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Home / Discover / Coire nan Cuairt-shruthan Mara (The Boiling Sea-cauldron of Argyll)

Coire nan Cuairt-shruthan Mara (The Boiling Sea-cauldron of Argyll)

Seall sa Ghàidhlig

Hillwalkers in the Scottish Highlands regularly meet with the Gaelic word coire ‘cauldron’ (pronounced ‘KOR-uh’) – a hollow that resembles the shape of such a vessel. However, it is arguable that Scotland’s most famous coire is not to be found in the mountains but in the sea between the islands of Jura and Scarba in Argyll. Here the sea ‘boils’, as in a cauldron, when the tidal stream races across the dissected seabed between the two islands, creating some of the most spectacular whirlpools in the world. If you’re going to visit Coire Bhreacain, anglicised Corryvreckan, it’s advisable to go with a reputable tourism operator. This is not a place for kayakers or casual sailors in small boats.

The Gaelic word breacan can mean a plaid, and one explanation of the feature’s name is that it is where the Cailleach Bheur, a mythical goddess, washes her plaid every autumn, using the Gulf of Corryvreckan as a gigantic washtub. However, she does such a fine job that the plaid comes out pure white. Laid out across the mountains to dry, it becomes the winter snow that cloaks the landscape.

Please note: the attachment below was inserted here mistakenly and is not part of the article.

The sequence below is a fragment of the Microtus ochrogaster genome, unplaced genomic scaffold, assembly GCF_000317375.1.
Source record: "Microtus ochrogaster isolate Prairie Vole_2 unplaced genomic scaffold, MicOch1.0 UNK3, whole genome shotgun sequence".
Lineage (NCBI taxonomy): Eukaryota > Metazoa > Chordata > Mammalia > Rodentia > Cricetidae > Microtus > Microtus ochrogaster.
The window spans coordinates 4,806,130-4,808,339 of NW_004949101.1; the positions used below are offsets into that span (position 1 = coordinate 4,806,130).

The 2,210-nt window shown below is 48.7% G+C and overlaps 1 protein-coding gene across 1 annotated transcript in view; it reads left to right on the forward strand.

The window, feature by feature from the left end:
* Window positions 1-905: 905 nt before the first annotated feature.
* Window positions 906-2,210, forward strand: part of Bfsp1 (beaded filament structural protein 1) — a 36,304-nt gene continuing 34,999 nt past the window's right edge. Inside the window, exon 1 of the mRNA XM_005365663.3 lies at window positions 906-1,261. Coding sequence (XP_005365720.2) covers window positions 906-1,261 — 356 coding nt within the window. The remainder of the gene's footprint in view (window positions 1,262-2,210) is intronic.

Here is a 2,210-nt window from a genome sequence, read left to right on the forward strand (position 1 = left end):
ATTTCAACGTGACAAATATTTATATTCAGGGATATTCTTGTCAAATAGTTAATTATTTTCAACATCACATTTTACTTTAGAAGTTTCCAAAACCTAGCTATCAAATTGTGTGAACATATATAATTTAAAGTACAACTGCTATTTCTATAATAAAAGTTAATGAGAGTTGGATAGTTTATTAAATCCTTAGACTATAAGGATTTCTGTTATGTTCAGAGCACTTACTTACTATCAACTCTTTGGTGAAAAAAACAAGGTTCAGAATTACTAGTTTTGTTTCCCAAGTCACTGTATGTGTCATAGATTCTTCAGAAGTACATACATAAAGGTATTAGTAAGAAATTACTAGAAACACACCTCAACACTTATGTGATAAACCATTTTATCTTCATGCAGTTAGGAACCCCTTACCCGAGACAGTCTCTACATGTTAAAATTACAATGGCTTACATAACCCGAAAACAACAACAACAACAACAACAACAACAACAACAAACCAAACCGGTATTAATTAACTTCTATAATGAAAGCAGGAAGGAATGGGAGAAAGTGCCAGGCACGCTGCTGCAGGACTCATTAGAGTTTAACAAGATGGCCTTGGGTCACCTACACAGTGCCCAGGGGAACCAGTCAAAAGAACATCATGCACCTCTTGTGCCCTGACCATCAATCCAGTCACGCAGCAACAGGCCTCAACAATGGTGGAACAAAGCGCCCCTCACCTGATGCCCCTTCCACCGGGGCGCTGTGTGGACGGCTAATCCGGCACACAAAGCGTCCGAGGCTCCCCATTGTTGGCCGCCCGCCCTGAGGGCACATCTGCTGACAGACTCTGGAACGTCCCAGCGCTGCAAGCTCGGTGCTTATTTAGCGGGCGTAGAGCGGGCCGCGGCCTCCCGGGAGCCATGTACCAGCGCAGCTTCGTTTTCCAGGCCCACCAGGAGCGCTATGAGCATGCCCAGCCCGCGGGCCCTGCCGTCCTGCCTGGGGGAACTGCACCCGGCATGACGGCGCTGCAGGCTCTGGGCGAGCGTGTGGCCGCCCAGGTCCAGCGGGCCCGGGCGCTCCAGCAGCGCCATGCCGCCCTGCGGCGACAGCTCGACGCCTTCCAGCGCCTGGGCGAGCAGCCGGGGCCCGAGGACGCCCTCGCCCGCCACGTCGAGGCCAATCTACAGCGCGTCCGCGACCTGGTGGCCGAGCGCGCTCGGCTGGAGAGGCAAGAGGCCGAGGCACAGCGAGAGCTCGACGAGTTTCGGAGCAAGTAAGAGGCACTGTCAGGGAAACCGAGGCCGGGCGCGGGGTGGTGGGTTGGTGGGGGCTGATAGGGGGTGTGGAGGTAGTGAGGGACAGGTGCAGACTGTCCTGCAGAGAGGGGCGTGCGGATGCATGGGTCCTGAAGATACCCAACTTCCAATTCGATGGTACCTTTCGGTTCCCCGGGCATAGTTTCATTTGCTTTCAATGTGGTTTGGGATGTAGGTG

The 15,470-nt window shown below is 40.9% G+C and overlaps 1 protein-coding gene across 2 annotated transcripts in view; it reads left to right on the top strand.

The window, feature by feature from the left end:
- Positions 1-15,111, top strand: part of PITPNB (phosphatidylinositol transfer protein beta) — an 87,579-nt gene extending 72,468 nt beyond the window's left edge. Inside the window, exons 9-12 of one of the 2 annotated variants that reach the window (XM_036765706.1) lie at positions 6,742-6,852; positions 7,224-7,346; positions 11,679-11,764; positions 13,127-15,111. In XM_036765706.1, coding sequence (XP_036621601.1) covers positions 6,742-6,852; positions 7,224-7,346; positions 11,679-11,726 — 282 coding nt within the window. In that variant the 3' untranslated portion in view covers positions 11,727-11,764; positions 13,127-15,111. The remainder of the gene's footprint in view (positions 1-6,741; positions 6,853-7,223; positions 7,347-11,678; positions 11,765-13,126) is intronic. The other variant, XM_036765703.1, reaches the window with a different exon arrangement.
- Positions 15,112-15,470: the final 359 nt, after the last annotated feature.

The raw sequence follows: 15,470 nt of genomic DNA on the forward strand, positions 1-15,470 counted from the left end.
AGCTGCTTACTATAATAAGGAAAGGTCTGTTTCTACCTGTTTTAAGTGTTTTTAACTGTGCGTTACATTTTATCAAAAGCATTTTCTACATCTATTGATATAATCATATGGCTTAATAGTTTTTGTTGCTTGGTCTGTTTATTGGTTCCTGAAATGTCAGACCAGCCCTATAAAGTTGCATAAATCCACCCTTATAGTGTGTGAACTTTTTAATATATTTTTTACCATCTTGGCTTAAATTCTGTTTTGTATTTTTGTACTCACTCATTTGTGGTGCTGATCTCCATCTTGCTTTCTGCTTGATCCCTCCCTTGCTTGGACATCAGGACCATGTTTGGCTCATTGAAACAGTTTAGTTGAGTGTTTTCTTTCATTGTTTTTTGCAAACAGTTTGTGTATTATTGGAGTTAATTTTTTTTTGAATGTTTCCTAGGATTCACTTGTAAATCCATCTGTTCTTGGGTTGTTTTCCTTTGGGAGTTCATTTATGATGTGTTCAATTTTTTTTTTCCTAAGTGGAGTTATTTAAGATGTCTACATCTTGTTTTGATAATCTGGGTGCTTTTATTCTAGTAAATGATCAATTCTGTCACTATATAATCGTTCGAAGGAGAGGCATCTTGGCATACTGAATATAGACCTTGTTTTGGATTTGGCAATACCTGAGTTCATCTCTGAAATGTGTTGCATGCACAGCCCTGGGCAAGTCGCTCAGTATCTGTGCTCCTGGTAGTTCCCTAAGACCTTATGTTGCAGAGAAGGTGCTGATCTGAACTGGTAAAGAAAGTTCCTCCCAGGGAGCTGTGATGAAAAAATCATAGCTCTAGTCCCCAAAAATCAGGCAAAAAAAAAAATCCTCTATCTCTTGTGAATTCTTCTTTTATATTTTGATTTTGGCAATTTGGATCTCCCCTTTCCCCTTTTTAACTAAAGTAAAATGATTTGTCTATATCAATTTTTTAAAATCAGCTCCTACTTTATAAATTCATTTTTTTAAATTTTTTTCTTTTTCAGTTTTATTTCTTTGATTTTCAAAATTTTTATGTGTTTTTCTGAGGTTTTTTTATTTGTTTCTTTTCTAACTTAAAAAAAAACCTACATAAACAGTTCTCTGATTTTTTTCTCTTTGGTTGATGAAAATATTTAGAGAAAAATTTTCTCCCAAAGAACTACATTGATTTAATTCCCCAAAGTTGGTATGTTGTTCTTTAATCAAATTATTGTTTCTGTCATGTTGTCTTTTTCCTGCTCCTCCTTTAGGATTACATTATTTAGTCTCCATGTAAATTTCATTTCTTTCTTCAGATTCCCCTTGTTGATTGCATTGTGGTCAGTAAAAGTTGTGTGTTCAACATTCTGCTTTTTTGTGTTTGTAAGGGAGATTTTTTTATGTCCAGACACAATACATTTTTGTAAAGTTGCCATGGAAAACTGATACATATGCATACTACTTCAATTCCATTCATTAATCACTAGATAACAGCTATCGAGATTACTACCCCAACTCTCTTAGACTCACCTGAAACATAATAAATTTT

An alternative narrative is that Breacan was a Norse king who wished to marry a daughter of the Lord of the Isles. To prove his worthiness, he had to keep his birlinn at anchor in the famous whirlpool for three days. Tragically, he failed the test, and the vessel was swallowed by the turbulent waters. The only survivor was Breacan’s grey dog who pulled his master’s body to shore. Bealach a’ Choin Ghlais ‘the strait of the grey dog’, to the north of Sgarba, commemorates the loyal hound, and Coire Bhreacain recalls the lost king.

The writer George Orwell, while working on his classic novel ‘Nineteen Eighty-Four’ on Jura, took some family members in a small boat to Corryvreckan in August 1947. The whirlpools and tempestuous waters caused the boat’s outboard motor to plunge into the sea and it was with difficulty that the party made it to a rock where they were rescued by passing fishermen. Had Orwell joined the ill-fated Breacan, he would never have completed one of the twentieth century’s most famous novels.